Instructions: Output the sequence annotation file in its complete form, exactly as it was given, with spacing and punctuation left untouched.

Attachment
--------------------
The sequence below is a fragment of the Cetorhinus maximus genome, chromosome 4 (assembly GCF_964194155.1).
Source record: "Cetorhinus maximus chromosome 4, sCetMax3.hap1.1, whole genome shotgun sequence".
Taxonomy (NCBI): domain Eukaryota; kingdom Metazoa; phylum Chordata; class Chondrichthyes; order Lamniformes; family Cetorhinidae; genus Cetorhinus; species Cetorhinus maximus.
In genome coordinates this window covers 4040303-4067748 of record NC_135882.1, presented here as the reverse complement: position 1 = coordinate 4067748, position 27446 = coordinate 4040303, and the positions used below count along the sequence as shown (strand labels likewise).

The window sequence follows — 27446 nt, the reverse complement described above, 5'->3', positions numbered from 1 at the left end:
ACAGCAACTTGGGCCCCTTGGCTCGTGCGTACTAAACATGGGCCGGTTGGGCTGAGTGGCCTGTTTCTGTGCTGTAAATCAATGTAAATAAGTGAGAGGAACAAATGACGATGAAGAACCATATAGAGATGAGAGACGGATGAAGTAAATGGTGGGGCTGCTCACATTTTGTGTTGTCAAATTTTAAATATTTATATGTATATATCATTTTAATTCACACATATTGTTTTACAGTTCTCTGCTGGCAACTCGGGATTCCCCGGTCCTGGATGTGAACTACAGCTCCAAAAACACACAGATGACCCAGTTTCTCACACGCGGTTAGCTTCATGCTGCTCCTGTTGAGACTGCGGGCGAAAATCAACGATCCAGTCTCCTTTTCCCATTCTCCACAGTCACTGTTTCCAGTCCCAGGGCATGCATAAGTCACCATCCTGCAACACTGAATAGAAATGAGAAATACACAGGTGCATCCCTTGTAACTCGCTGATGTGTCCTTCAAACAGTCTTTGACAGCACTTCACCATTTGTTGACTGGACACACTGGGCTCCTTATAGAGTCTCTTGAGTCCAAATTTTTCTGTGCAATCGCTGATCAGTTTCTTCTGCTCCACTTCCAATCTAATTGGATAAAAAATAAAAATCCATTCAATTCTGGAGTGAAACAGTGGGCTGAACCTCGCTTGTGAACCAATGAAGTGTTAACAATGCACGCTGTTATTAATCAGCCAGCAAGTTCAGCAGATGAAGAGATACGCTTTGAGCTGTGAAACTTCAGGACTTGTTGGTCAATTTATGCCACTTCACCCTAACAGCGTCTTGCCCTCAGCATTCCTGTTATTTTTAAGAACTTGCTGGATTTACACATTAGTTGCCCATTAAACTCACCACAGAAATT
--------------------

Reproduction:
The sequence below is a fragment of the Cetorhinus maximus genome, chromosome 4 (assembly GCF_964194155.1).
Source record: "Cetorhinus maximus chromosome 4, sCetMax3.hap1.1, whole genome shotgun sequence".
Taxonomy (NCBI): domain Eukaryota; kingdom Metazoa; phylum Chordata; class Chondrichthyes; order Lamniformes; family Cetorhinidae; genus Cetorhinus; species Cetorhinus maximus.
In genome coordinates this window covers 4040303-4067748 of record NC_135882.1, presented here as the reverse complement: position 1 = coordinate 4067748, position 27446 = coordinate 4040303, and the positions used below count along the sequence as shown (strand labels likewise).

The window sequence follows — 27446 nt, the reverse complement described above, 5'->3', positions numbered from 1 at the left end:
ACAGCAACTTGGGCCCCTTGGCTCGTGCGTACTAAACATGGGCCGGTTGGGCTGAGTGGCCTGTTTCTGTGCTGTAAATCAATGTAAATAAGTGAGAGGAACAAATGACGATGAAGAACCATATAGAGATGAGAGACGGATGAAGTAAATGGTGGGGCTGCTCACATTTTGTGTTGTCAAATTTTAAATATTTATATGTATATATCATTTTAATTCACACATATTGTTTTACAGTTCTCTGCTGGCAACTCGGGATTCCCCGGTCCTGGATGTGAACTACAGCTCCAAAAACACACAGATGACCCAGTTTCTCACACGCGGTTAGCTTCATGCTGCTCCTGTTGAGACTGCGGGCGAAAATCAACGATCCAGTCTCCTTTTCCCATTCTCCACAGTCACTGTTTCCAGTCCCAGGGCATGCATAAGTCACCATCCTGCAACACTGAATAGAAATGAGAAATACACAGGTGCATCCCTTGTAACTCGCTGATGTGTCCTTCAAACAGTCTTTGACAGCACTTCACCATTTGTTGACTGGACACACTGGGCTCCTTATAGAGTCTCTTGAGTCCAAATTTTTCTGTGCAATCGCTGATCAGTTTCTTCTGCTCCACTTCCAATCTAATTGGATAAAAAATAAAAATCCATTCAATTCTGGAGTGAAACAGTGGGCTGAACCTCGCTTGTGAACCAATGAAGTGTTAACAATGCACGCTGTTATTAATCAGCCAGCAAGTTCAGCAGATGAAGAGATACGCTTTGAGCTGTGAAACTTCAGGACTTGTTGGTCAATTTATGCCACTTCACCCTAACAGCGTCTTGCCCTCAGCATTCCTGTTATTTTTAAGAACTTGCTGGATTTACACATTAGTTGCCCATTAAACTCACCACAGAAATT